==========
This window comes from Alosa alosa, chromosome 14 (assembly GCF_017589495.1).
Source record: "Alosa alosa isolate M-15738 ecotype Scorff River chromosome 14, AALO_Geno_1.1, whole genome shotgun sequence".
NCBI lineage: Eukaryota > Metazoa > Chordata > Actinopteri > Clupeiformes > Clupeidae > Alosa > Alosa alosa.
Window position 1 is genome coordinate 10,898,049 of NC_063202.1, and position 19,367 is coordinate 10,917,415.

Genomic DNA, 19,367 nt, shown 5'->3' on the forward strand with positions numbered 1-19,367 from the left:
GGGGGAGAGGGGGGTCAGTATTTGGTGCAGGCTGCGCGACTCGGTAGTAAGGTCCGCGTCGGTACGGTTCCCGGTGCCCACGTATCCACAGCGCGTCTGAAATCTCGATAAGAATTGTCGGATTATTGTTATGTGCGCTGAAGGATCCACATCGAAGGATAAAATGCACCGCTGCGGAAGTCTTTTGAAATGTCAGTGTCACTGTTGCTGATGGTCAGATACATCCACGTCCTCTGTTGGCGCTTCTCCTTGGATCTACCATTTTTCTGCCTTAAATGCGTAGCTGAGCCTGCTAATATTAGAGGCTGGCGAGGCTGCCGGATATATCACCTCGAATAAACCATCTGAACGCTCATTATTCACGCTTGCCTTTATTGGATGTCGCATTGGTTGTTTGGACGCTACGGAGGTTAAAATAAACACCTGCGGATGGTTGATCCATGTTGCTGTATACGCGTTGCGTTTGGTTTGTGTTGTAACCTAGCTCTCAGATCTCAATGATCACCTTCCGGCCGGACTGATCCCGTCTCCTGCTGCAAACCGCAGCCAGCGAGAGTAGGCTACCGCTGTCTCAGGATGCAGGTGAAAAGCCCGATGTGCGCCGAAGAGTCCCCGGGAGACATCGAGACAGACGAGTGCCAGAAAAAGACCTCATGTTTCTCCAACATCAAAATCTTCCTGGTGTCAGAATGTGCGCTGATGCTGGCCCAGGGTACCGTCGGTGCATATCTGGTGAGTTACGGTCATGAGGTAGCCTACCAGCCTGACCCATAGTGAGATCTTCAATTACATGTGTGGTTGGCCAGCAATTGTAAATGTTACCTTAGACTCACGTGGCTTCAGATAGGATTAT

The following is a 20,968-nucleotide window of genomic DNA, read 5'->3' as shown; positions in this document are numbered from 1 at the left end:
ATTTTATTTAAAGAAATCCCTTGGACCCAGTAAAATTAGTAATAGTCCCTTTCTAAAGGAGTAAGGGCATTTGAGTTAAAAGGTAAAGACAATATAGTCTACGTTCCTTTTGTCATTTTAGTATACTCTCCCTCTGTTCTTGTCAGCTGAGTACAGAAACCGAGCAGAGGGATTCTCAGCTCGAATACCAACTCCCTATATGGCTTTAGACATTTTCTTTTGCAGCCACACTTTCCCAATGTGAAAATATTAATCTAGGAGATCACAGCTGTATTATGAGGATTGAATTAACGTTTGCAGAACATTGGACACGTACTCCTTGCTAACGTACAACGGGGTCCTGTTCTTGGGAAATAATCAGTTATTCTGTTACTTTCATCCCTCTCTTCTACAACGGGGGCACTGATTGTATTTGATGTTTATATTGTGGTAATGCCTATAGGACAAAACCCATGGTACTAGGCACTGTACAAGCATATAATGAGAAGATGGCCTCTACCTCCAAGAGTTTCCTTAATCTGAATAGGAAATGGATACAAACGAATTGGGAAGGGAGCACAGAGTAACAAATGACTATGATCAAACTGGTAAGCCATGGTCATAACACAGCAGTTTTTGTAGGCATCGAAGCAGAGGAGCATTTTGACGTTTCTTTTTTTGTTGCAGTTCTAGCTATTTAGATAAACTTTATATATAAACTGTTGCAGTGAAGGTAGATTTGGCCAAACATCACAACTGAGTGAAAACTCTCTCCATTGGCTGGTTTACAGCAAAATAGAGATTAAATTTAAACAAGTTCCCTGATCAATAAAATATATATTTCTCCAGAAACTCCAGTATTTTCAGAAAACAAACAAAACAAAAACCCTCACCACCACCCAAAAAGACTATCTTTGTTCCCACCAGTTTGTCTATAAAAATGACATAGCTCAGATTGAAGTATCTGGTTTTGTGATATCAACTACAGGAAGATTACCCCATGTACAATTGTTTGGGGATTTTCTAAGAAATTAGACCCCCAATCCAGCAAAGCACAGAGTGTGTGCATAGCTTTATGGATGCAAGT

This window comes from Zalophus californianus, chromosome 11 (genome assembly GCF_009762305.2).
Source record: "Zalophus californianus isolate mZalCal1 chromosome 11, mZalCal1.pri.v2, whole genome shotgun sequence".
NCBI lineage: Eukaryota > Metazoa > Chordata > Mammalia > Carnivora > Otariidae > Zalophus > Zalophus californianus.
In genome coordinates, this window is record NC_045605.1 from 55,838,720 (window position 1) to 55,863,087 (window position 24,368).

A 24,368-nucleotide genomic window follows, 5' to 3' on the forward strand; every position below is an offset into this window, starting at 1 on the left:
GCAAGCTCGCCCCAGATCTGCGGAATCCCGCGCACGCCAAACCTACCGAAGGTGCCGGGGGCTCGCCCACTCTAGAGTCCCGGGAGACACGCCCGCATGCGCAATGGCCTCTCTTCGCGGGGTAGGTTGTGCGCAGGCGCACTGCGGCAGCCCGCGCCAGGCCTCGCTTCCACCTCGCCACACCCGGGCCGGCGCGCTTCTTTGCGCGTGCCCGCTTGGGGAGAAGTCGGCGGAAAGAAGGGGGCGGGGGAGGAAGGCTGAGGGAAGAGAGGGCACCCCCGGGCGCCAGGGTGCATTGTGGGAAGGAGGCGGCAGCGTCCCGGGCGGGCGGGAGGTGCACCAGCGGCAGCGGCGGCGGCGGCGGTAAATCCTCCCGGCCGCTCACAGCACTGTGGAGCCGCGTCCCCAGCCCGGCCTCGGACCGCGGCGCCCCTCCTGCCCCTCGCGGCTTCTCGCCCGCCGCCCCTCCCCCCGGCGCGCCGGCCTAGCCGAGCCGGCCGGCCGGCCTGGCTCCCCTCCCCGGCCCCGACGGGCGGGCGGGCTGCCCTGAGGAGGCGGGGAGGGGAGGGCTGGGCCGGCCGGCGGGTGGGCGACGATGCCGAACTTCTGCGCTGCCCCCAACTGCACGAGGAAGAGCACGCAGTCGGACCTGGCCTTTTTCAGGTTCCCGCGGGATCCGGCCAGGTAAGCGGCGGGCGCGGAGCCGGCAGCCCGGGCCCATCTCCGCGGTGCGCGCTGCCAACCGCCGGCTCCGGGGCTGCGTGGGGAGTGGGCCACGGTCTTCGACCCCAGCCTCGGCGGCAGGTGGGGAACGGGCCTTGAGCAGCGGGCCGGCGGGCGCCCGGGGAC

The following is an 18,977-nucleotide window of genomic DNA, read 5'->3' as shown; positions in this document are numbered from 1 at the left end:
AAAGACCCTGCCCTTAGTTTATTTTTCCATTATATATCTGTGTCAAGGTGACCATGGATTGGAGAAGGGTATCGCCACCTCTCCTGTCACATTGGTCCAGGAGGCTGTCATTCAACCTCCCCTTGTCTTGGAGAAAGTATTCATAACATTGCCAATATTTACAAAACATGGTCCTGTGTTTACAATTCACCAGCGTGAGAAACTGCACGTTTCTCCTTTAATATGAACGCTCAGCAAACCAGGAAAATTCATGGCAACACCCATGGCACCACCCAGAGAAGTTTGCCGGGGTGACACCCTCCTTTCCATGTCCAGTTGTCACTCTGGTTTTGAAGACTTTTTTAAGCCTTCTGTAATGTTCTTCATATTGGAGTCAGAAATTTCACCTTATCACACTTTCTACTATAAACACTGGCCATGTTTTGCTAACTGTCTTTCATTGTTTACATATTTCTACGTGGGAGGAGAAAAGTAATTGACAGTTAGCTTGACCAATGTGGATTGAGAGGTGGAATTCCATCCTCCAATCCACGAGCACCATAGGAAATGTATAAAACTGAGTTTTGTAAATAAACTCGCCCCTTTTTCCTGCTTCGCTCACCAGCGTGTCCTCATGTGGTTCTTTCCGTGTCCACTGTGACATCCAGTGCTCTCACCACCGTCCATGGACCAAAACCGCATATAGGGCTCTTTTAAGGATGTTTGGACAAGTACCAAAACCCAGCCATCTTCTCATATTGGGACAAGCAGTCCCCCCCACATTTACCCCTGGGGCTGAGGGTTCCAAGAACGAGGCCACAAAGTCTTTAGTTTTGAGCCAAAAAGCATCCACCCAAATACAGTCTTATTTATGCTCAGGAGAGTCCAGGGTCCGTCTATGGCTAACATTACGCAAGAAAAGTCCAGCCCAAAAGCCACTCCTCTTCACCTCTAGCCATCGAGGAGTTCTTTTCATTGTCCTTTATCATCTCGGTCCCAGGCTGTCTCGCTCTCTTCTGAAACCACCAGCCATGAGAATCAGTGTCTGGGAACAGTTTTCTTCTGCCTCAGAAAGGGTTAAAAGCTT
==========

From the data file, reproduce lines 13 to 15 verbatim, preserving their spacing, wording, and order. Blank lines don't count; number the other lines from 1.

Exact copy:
A 24,368-nucleotide genomic window follows, 5' to 3' on the forward strand; every position below is an offset into this window, starting at 1 on the left:
GCAAGCTCGCCCCAGATCTGCGGAATCCCGCGCACGCCAAACCTACCGAAGGTGCCGGGGGCTCGCCCACTCTAGAGTCCCGGGAGACACGCCCGCATGCGCAATGGCCTCTCTTCGCGGGGTAGGTTGTGCGCAGGCGCACTGCGGCAGCCCGCGCCAGGCCTCGCTTCCACCTCGCCACACCCGGGCCGGCGCGCTTCTTTGCGCGTGCCCGCTTGGGGAGAAGTCGGCGGAAAGAAGGGGGCGGGGGAGGAAGGCTGAGGGAAGAGAGGGCACCCCCGGGCGCCAGGGTGCATTGTGGGAAGGAGGCGGCAGCGTCCCGGGCGGGCGGGAGGTGCACCAGCGGCAGCGGCGGCGGCGGCGGTAAATCCTCCCGGCCGCTCACAGCACTGTGGAGCCGCGTCCCCAGCCCGGCCTCGGACCGCGGCGCCCCTCCTGCCCCTCGCGGCTTCTCGCCCGCCGCCCCTCCCCCCGGCGCGCCGGCCTAGCCGAGCCGGCCGGCCGGCCTGGCTCCCCTCCCCGGCCCCGACGGGCGGGCGGGCTGCCCTGAGGAGGCGGGGAGGGGAGGGCTGGGCCGGCCGGCGGGTGGGCGACGATGCCGAACTTCTGCGCTGCCCCCAACTGCACGAGGAAGAGCACGCAGTCGGACCTGGCCTTTTTCAGGTTCCCGCGGGATCCGGCCAGGTAAGCGGCGGGCGCGGAGCCGGCAGCCCGGGCCCATCTCCGCGGTGCGCGCTGCCAACCGCCGGCTCCGGGGCTGCGTGGGGAGTGGGCCACGGTCTTCGACCCCAGCCTCGGCGGCAGGTGGGGAACGGGCCTTGAGCAGCGGGCCGGCGGGCGCCCGGGGAC

The following is an 18,977-nucleotide window of genomic DNA, read 5'->3' as shown; positions in this document are numbered from 1 at the left end: